In a surprising reversal, the Federal Aviation Administration has agreed to allow Santa Monica to close its nearly century-old airport.

In a press conference Saturday afternoon, Santa Monica Mayor Ted Winterer announced that the “historic agreement with the federal government” to close the 227-acre airport forever by January 1, 2029.

The decision to accept the settlement was approved in a 4-to-3 vote by the Santa Monica City Council and confirms with “absolutely certainty” that the city will be able to close the airport and gives the city the ability to immediately shorten the runway from its current length of nearly 5,000 feet to 3,500 feet, drastically reducing the amount of jet traffic.

The three “no” votes, cast by Councilmembers Sue Himmelrich, Kevin McKeown, and Tony Vazquez, were not because they believed that the airport should stay open, but rather because they felt the city should keep fighting to close the airport at a sooner date.

At the press conference, however, city officials noted that without this agreement, shortening the runway could have taken years of pitched legal battles with the FAA. Instead, City Manager Rick Cole said the runway could be shortened within months under the agreement. Without this agreement, there is no guarantee that the city would have ever been able to close the airport or shorten the runway.

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Interim City Attorney Joseph Lawrence called the agreement “unprecedented,” noting that no other city in the U.S. has secured permission from the FAA to close the an airport within their jurisdiction.

The agreement, which ends all current legal disputes the city had with the FAA, comes as a surprise, a fact officials acknowledge in Saturday’s press conference.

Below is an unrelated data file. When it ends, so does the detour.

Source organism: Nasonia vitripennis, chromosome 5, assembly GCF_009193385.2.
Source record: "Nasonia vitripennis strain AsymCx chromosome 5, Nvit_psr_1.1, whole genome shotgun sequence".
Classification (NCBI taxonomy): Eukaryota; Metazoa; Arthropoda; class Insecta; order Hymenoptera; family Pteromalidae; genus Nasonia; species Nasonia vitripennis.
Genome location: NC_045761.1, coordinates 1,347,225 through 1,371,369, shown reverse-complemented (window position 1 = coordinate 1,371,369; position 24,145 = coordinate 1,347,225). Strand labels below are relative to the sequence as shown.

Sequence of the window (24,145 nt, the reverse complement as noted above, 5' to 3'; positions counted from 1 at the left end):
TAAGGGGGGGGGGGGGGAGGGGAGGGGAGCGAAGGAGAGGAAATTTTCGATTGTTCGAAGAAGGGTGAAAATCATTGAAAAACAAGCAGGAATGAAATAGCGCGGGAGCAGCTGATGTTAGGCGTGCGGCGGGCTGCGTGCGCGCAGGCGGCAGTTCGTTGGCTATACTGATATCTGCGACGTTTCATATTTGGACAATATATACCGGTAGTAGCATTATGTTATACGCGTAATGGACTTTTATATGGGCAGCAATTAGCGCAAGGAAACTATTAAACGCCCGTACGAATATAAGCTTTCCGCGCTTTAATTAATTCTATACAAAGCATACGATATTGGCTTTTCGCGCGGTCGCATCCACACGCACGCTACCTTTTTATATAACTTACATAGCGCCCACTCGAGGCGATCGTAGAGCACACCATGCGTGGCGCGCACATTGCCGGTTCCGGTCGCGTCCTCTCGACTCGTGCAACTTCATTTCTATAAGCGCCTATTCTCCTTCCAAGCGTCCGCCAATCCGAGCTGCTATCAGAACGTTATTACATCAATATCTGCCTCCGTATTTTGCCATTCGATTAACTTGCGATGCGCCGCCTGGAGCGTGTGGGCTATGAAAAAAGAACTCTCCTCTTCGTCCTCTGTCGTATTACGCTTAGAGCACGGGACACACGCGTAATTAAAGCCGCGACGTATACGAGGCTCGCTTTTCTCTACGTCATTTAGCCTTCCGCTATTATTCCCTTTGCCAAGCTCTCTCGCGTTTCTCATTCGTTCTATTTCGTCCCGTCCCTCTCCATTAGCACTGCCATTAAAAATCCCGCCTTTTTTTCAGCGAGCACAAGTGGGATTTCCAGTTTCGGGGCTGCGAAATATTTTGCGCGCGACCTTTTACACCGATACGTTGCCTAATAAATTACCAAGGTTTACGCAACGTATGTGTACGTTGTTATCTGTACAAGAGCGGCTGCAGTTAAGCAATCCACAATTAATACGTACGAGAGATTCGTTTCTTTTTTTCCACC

“The FAA until quite literally two weeks ago” insisted that the airport stay open “in perpetuity,” Lawrence said.

The agreement, which ends more than three decades of legal challenges against the FAA by the city, required tremendous compromise, Cole noted at the press conference.

“We started so far apart,” said Cole, referring to the city’s position, that the Council aim to close the airport by next year if legally possible, and that of the FAA.

“Any compromise is going to have elements that are difficult to digest,” Cole said.

FAA officials called the agreement a “fair resolution,” according to media reports Saturday.

Assemblymember Richard Bloom, who sat on the Santa Monica City Council from 1999 to 2012 when he was elected to the State Assembly, offered his congratulations in a statement Saturday.

“I congratulate the city council, manager, attorney, and all of the city staff who have doggedly pursued a successful strategy and brought an end to a decades-long effort,” said Bloom.

“As the former Mayor of Santa Monica, I worked on this issue for the nearly 14 years of my council tenure and recognize the tenacity, courage, and resilience that it takes to go up against a massive federal agency that had dug in its heels for decades. Today’s settlement is a watershed moment in Santa Monica history that benefits the city and many surrounding communities,” he said.

The city first challenged the FAA in the 1980s over increased jet activity in an effort to stem noise. The city had been in-and-out of court with the federal government over the last three decades as it attempted to regain control of the airport, which sits on city-owned land.

Frank Gruber, a long-time opponent of the airport, chronicled the most recent battle the city had been fighting with the FAA and tenants of the airport here.

Two years ago, a pitched political battle over the future of the 227-acre airport parcel played out between national aviation interests and local anti-airport activists when two competing ballot measures were put before voters.

Measure D, sponsored by aviation interest, would have frozen the current use on the land as an airport, making it impossible to make even the most minor changes without first going to a vote of the people.

Measure LC, a competing measure, was placed on the ballot by the City Council. While Measure LC kept ultimate control of the future of the airport land in that hands of the Council, it also required that any future use of the land other than a park would have to be approved by voters.

Voters rejected Measure D and approved Measure LC by a landslide.